In contrast to the 1.5 and 3 tesla devices which have largely been the norm to date, its higher magnetic field will provide sharper images and better insights into the smallest structures of the human body. The aim is to detect the risk or commencement of an illness at a very early stage in heart, brain and cancer research. Above all, heart research by magnetic resonance tomography is viewed as very difficult. As such, a demanding task will be waiting for PTB researchers from January 2009, when the device has been fully installed: as the partner dealing with physics and technical issues in the joint project, they are responsible for making the unique potential of this tomograph useful for applications in clinics. The PTB will, moreover, find the ideal conditions to advance its work on patient safety in high-field tomographs and on the development of new concepts in MRT imaging. The other partners in the project, besides the Max Delbrück Center and the PTB, are Siemens, the constructors of the 7 tesla device, and the Charite hospital. The new ultra-high-field MRT equipment of the ECRC has been completed with a 9.4 tesla small animal MRT of the Bruker company which was supplied three weeks ago.........

Posted by: Scott      Read more         Source


September 14, 2008, 10:34 PM CT

Calcium and exercise to strengthen the bones

Calcium and exercise to strengthen the bones
A stumble, a fall - a broken bone: a number of older people are afraid of this happening. The German Institute for Quality and Efficiency in Health Care published information today about how you can protect yourself. Research shows that regular adequate intake of calcium and exercise can strengthen the bones. But a number of people do not know whether they are getting enough calcium in their diets. The Institute has developed a calculator at www.informedhealthonline.org that can help you estimate if you are getting enough calcium.

Regular intake of calcium protects the bones.

Getting older does not necessarily mean that you will get osteoporosis. However, the risk of osteoporosis does rise as we get older, and people over 70 often have brittle bones. A fall does not only mean bruises then, but it is easier for a bone to break. There are several ways to protect and strengthen bones, even when you are already older.

One important way is to get enough calcium regularly. To stop our bones losing too much strength we need an increasing amount of calcium as we get older. The best way to get it is with a calcium-rich diet. "Older people in particular are often not getting enough calcium," as per the Institute's Director, Professor Peter Sawicki.

The World Health Organization (WHO) recommends a minimum daily intake of calcium of 1,300 mg for women after the menopause and men over the age of 65. The Institute developed an online calculator for its website with the help of the Robert Koch Institute in Berlin. The calculator helps you find out quickly and easily roughly how much calcium you are getting through your diet every day and whether that is enough.........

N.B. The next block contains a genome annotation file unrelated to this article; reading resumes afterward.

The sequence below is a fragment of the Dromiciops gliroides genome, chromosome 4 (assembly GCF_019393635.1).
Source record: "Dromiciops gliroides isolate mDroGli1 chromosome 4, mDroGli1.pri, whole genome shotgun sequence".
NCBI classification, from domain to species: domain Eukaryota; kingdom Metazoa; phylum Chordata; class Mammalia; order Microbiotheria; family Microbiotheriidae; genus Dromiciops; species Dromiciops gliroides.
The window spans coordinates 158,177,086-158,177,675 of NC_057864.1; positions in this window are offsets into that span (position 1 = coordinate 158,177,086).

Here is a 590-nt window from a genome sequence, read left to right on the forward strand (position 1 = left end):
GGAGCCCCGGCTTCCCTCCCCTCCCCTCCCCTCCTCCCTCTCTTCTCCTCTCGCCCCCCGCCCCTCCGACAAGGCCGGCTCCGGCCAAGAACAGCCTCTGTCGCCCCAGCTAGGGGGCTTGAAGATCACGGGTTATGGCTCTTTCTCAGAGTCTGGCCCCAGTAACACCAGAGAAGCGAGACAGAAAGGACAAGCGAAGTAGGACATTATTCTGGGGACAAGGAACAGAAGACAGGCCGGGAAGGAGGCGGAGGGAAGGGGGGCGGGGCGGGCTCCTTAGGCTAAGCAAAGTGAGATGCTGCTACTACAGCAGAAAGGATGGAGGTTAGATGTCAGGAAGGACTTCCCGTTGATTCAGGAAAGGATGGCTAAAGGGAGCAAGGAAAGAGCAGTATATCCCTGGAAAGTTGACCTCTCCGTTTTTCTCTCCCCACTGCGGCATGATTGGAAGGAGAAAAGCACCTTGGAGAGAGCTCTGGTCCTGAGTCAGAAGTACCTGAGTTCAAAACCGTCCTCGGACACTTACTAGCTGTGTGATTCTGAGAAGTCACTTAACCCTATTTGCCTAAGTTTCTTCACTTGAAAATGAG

Posted by: Janet      Read more         Source


September 11, 2008, 9:47 PM CT

The pepperoni pizza hypothesis

The pepperoni pizza hypothesis
What's the worst that could happen after eating a slice of pepperoni pizza? A little heartburn, for most people.

But for up to a million women in the U.S., enjoying that piece of pizza has painful consequences. They have a chronic bladder condition that causes pelvic pain. Spicy food -- as well as citrus, caffeine, tomatoes and alcohol-- can cause a flare in their symptoms and intensify the pain. Scientists had long believed the spike in their symptoms was triggered when digesting the foods produced chemicals in the urine that irritated the bladder.

A surprising new discovery from Northwestern University's Feinberg School of Medicine reveals the symptoms -- pain and an urgent need to frequently urinate -- are actually being provoked a surprise perpetrator. It's the colon, irritated by the spicy food, that's responsible. The finding provides an explanation for how the body actually "hears" pelvic pain.

The discovery also opens up new therapy possibilities for "painful bladder syndrome," or interstitial cystitis, a condition that primarily affects women (only 10 percent of sufferers are men.) During a flare up, the pelvic pain is so intense some women inject anesthetic lidocaine directly into their bladders to get relief. Patients typically also feel an urgent need to urinate up to 50 times a day and are afraid to leave their homes in case they can't find a bathroom.........

Posted by: Janet      Read more         Source